Water for cities - Responding to the urban challenge – Technical papers from the Third National Groundwater Congress by CGWB

The third national Groundwater Congress was organized by the Central Ground Water Board (CGWB) at New Delhi on March 22-23, 2011 with the view to bring together administrators, groundwater professionals, representatives from industries, non government organizations and water users to share their knowledge and experiences and to discuss various issues concerning water management.

Deliberations in the Congress organized by the Central Ground Water Board (CGWB) at New Delhi on March 22-23, 2011 focused on various issues viz., Integrated Water Resource Management, Artificial Recharge to Groundwater, Water Use Efficiency, Groundwater Quality and its Regulation. The Congress addressed the pertinent issues of groundwater with focus on water supply for cities and challenges involved in its management.

This volume is a collection of 25 technical papers, under six identified themes.

Theme I: Rainwater Harvesting and Artificial Recharge in Urban Areas

A paper “Rainwater harvesting and artificial recharge in urban areas of Raipur city” deals with the results of rainwater harvesting and artificial recharge works in the city. The positive impact of scientific management of rainwater on groundwater regime of Raipur urban area is highlighted. The success of this plan can now be replicated in other urban centers of peninsular India in general and karstic terrains in particular as a tool for supply side management.

raipur

Hydrogeology of Raipur urban area

Another paper, “Groundwater regime in Bhubaneshwar city and possibility of artificial recharge to meet the water demand” suggests that this is a lateritic plateau area. As these areas are source of recharge to groundwater reservoirs of the city (direct recharge to phreatic aquifers and indirectly to deeper fracture zones aquifers) judicious management measures in these areas on priority are needed so that alarming situations can be avoided. Rainwater harvesting and recharge to groundwater needs to be taken up in these areas immediately. Indiscriminate boring, particularly by the multistoried dwelling or other complexes should be restricted, which brings about groundwater depletion in local pockets due to continuous pumping at very high discharge rates.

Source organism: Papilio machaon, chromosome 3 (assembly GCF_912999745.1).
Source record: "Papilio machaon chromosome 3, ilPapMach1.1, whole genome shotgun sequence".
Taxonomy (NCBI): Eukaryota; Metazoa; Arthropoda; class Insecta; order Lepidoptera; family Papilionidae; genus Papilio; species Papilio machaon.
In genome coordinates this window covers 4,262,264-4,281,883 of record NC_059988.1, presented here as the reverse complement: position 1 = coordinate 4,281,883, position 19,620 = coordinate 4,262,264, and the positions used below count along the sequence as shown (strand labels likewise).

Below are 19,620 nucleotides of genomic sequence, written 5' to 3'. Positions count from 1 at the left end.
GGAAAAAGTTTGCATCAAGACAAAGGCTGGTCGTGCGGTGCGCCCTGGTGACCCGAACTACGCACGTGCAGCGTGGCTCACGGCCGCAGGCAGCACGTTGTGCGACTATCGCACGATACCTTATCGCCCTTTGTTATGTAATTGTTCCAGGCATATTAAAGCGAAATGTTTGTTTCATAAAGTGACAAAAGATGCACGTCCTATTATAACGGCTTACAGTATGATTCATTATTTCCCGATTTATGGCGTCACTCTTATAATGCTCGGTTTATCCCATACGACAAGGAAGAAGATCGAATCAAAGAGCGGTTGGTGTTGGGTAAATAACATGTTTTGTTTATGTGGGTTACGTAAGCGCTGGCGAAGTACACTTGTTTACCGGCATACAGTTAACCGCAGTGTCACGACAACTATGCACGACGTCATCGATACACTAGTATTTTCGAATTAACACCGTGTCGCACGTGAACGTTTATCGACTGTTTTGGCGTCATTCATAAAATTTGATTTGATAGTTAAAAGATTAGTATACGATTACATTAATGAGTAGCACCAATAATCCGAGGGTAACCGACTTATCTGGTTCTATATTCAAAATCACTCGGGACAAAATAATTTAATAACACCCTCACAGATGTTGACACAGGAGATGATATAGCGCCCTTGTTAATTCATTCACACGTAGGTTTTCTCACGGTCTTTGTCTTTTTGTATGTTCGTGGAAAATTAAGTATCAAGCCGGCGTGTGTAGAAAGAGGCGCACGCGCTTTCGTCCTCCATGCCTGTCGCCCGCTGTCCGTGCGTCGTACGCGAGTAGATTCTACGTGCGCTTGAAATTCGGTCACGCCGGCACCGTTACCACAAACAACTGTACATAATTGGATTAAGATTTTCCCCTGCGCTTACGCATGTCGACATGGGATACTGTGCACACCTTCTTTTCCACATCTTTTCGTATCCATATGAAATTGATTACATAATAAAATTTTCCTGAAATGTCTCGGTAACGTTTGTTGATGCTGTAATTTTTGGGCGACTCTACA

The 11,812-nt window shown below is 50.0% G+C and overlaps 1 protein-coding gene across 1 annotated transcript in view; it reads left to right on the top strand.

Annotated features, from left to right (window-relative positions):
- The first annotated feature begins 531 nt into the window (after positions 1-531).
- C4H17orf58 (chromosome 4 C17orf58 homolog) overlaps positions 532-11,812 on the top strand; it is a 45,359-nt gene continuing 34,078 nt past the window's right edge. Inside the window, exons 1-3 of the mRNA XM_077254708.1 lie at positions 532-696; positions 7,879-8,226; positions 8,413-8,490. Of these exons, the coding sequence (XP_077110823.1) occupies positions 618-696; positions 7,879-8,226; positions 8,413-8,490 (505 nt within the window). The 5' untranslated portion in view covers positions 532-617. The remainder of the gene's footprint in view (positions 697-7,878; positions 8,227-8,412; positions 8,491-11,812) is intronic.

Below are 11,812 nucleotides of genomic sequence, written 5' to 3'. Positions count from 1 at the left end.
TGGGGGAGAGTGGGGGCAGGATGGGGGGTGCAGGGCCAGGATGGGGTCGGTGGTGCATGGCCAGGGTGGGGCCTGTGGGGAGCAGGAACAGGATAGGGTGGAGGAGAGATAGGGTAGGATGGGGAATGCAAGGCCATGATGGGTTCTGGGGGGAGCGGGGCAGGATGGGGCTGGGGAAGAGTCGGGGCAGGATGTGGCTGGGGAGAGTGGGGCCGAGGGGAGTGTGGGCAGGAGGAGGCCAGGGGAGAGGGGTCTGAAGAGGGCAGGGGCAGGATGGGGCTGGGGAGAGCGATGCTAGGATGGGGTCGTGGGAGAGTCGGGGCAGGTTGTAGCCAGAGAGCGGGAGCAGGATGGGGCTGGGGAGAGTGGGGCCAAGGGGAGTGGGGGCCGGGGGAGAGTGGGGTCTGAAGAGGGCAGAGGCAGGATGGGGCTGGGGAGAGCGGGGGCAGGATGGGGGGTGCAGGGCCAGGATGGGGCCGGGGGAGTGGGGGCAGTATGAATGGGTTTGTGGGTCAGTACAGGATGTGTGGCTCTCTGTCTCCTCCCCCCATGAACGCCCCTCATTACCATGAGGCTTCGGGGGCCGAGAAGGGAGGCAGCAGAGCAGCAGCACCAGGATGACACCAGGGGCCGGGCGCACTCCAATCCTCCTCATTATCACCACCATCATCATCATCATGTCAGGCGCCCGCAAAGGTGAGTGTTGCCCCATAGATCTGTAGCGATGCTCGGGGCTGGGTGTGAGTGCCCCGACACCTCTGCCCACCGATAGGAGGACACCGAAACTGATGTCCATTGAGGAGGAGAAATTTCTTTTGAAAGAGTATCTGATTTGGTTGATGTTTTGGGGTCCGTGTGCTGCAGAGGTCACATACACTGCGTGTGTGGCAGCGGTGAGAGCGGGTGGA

Theme II: Need for Integrated Water Resource Management in Urban Areas

The key paper by Central Water Commission on the theme attempts to highlight the importance of Integrated Water Resources Management (IWRM) at river basin level, important conditions for IWRM and role of River Basin Organizations in holistic and integrated development & management of water resources. The paper also lists the important steps we need to take to achieve IWRM with focus on development and management aspects, water quality aspects, environmental aspects, economic and financial management, institutional framework, policy framework, legal aspects and research & development needs in water sector.

A paper by Arghyam dealt with its joint initiative with the Town Municipal Council of Mulbagal, Karnataka to build the capacity of the local body and create a stakeholders platform for participatory planning. The paper notes that there are policy gaps that impede the adoption of integrated urban water management (IUWM). There are no policies or schemes that incentivize cities/ towns to draw up integrated plans. Also there are no pro-poor policies, especially critical in urban areas witnessing a lot of migration. As regards governance, the paper states that “new institutional structures, financial and regulatory mechanisms will have to emerge if IUWM is widely accepted; small towns, therefore, offer a green field opportunity. Moreover, towns do not have the political muscle, nor are they the seats of state government, nor do they have the economies of scale to create the vast, received model infrastructure that exists in Delhi or Bangalore.”

mulbagal

Theme III: Water Use Efficiency